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Senate Explores Relationship of Video Games to Violence – Reform Austin


When a gunman opened fire in an El Paso Wal-Mart in August of this year, 22 people were killed and 26 were injured, making the attack the third-worst mass shooting event in Texas history.

In response to the last in a string of mass shootings over the years, Governor Abbott issued eight executive orders and formed select legislative committees, including the Senate Select Committee on Mass Violence Prevention and Community Safety.

The most recent meeting of the committee, on Wednesday, December 4, featured witnesses representing the video game industry and social media companies as part of the committee’s charge to “Research the link between violent video games and recent mass shootings in Texas and examine the impact of the overall fraying culture on mass shootings, including increased violence, tolerance for violence, and extremist views in our society,” as noted on the committee’s official webpage. These witnesses’ testimony is meant to help lawmakers draft legislation during the next session.

Tom Foulkes, the Vice President of State Governmental Relations for the Entertainment Software Association, stated in his testimony that “the nationwide debate regarding gun violence has been ongoing for more than two decades, and over this time numerous well-respected authorities have found no scientific evidence to suggest any causal link between video games and real world violence.”

He went on to say that “the United States is the only industrialized nation that experiences gun violence at this level and frequency…More than 165 million Americans enjoy video games and billions of people play games worldwide. Yet societies where the same types of video games are played just as avidly do not contend with the tragic levels of violence that occur here in the U.S.”

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Foulkes also discussed the ways parents and consumers can make informed choices about games their children play by utilizing the game rating systems and by using parental controls.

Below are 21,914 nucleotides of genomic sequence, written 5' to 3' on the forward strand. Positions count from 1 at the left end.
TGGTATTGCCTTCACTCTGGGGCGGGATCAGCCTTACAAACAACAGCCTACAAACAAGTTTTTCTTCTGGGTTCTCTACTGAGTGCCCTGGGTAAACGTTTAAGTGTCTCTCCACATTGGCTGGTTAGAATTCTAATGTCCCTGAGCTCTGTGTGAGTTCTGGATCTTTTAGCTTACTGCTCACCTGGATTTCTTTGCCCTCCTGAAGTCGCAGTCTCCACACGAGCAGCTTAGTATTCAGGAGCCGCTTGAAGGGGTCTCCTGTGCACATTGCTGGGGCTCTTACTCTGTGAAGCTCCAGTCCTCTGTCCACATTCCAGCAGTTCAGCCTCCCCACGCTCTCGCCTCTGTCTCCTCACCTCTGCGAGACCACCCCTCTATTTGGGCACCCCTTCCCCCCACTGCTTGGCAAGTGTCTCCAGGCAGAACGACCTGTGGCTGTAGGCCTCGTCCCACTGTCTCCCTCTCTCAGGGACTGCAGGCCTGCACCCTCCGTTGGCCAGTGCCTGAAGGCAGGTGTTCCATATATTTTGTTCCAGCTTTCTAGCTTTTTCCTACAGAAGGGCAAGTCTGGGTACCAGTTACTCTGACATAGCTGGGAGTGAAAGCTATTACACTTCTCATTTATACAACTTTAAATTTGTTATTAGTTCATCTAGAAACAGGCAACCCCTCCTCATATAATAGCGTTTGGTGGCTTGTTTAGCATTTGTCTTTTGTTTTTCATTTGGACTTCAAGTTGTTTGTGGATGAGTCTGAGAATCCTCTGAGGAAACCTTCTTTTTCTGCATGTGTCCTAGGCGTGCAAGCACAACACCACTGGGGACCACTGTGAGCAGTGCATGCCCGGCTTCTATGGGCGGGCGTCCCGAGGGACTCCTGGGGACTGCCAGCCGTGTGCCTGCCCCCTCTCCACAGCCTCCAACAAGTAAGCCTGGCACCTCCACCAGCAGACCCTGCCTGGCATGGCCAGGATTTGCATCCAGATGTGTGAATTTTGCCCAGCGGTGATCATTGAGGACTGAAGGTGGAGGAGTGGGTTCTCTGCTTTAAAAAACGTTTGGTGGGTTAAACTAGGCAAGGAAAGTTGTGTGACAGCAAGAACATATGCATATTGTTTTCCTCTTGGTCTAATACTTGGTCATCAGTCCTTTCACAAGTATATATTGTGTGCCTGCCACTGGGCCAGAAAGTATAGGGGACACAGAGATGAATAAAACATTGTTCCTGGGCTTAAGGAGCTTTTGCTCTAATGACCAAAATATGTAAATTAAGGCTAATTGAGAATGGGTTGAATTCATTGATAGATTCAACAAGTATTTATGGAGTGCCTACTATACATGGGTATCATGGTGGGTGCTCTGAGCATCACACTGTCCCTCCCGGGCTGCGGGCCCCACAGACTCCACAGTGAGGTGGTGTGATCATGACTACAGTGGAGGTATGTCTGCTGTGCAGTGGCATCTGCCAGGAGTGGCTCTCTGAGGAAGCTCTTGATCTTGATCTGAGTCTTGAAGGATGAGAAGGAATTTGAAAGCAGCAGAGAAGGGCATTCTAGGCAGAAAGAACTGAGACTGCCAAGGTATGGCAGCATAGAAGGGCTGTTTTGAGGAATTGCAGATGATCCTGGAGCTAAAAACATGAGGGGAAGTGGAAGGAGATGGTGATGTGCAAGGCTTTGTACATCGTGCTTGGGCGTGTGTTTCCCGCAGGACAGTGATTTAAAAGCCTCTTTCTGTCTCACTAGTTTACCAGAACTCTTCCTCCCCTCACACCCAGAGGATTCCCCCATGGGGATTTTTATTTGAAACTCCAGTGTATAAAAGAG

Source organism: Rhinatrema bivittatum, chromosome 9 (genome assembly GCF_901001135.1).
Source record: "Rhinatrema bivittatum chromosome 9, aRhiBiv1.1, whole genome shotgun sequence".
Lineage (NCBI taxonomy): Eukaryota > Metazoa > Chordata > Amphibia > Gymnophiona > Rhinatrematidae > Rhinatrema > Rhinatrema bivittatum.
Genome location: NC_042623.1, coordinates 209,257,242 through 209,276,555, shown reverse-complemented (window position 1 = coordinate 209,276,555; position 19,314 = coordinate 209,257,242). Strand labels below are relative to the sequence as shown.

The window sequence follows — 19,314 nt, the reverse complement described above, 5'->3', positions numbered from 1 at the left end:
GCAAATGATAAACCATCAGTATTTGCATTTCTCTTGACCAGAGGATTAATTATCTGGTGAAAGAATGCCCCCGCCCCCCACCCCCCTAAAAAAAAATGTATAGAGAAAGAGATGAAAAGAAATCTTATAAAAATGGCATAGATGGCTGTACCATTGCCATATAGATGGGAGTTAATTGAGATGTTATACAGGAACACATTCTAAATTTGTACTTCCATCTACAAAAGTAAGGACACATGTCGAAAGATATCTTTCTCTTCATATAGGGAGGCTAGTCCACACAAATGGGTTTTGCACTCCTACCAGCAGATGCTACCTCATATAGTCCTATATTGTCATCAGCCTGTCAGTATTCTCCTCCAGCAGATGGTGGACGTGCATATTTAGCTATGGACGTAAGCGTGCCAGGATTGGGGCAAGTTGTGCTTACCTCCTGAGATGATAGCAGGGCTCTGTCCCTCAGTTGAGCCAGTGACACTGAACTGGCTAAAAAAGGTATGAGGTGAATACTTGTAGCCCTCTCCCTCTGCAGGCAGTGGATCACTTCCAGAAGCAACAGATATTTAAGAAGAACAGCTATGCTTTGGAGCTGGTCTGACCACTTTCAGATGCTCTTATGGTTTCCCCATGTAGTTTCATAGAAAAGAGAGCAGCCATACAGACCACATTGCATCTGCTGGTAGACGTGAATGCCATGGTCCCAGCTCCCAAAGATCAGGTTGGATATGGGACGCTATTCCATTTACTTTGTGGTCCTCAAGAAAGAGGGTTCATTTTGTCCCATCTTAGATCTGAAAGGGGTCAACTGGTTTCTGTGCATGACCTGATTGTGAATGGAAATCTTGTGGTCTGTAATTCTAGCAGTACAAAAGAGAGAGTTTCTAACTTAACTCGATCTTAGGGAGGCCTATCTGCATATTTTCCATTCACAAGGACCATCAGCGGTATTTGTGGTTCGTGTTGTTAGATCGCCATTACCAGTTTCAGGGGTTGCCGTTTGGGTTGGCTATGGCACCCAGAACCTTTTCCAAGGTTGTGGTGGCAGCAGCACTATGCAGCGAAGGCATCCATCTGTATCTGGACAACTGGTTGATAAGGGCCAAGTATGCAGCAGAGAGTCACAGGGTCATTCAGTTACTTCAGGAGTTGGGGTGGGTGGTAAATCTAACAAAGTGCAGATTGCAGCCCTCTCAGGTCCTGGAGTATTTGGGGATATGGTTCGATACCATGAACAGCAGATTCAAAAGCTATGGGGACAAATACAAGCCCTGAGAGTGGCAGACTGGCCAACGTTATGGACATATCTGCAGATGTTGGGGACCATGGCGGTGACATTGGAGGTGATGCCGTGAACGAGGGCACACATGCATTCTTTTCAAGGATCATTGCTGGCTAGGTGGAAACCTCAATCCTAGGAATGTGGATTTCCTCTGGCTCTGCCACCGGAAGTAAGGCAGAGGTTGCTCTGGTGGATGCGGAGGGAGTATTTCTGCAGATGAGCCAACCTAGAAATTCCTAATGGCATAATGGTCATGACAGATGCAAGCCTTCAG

Sen. John Whitmire (D-Houston) stated his belief that video games are “a diversion to what I see as the real problem,” and used better background checks prior to firearm purchases as an example of a concrete solution to preventing gun violence.

In a previous meeting held October 30, Dr. Tau Braun, the Executive Director of the Violence Prevention Agency likened violent video games to “death simulators,” prompting Sen. Zaffirini (D-Laredo) to challenge Braun’s testimony by comparing Japan to the United States. 

Zaffirini stated that she read in Japan, where there are more “violent,” “explicit” games, gun death numbers pale in comparison to the United States; from 2009-2017, there were 44 gun deaths in Japan, compared to the United States, where there were 42 gun deaths daily in 2017.

In addition to the discussion about video games’ role in violent mass shootings, leaders from Google and Facebook also shared their companies’ roles in monitoring, blocking and removing hate speech. 

Mental health professionals also spoke to the committee, and urged members not to conflate mental illness as the driver of mass violence, which Dr. Andy Keller, the president & CEO of the Meadows Mental Health Policy Institute, suggested is caused by radical ideologies, personal grievances and anti-social traits.

The next committee meeting will be held in 2020.





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